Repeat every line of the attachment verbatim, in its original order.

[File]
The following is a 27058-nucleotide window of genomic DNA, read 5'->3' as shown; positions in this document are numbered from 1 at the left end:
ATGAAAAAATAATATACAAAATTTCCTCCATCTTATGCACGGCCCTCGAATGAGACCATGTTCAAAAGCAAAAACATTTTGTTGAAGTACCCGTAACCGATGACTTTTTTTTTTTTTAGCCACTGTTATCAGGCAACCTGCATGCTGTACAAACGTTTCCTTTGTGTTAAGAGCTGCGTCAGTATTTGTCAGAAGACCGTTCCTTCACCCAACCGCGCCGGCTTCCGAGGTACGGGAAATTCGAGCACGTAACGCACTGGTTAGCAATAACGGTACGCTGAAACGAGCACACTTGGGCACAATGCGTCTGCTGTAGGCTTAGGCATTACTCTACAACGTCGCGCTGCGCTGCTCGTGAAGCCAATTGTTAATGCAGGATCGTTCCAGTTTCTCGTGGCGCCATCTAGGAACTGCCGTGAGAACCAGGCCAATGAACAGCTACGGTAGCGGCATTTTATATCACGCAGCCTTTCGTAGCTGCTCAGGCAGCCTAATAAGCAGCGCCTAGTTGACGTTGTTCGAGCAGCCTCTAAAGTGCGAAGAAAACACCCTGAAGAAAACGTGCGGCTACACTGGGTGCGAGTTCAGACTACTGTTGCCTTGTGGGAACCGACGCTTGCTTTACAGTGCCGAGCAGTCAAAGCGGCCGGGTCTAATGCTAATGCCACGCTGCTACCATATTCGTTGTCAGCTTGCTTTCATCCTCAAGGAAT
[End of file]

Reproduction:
The following is a 27058-nucleotide window of genomic DNA, read 5'->3' as shown; positions in this document are numbered from 1 at the left end:
ATGAAAAAATAATATACAAAATTTCCTCCATCTTATGCACGGCCCTCGAATGAGACCATGTTCAAAAGCAAAAACATTTTGTTGAAGTACCCGTAACCGATGACTTTTTTTTTTTTTAGCCACTGTTATCAGGCAACCTGCATGCTGTACAAACGTTTCCTTTGTGTTAAGAGCTGCGTCAGTATTTGTCAGAAGACCGTTCCTTCACCCAACCGCGCCGGCTTCCGAGGTACGGGAAATTCGAGCACGTAACGCACTGGTTAGCAATAACGGTACGCTGAAACGAGCACACTTGGGCACAATGCGTCTGCTGTAGGCTTAGGCATTACTCTACAACGTCGCGCTGCGCTGCTCGTGAAGCCAATTGTTAATGCAGGATCGTTCCAGTTTCTCGTGGCGCCATCTAGGAACTGCCGTGAGAACCAGGCCAATGAACAGCTACGGTAGCGGCATTTTATATCACGCAGCCTTTCGTAGCTGCTCAGGCAGCCTAATAAGCAGCGCCTAGTTGACGTTGTTCGAGCAGCCTCTAAAGTGCGAAGAAAACACCCTGAAGAAAACGTGCGGCTACACTGGGTGCGAGTTCAGACTACTGTTGCCTTGTGGGAACCGACGCTTGCTTTACAGTGCCGAGCAGTCAAAGCGGCCGGGTCTAATGCTAATGCCACGCTGCTACCATATTCGTTGTCAGCTTGCTTTCATCCTCAAGGAAT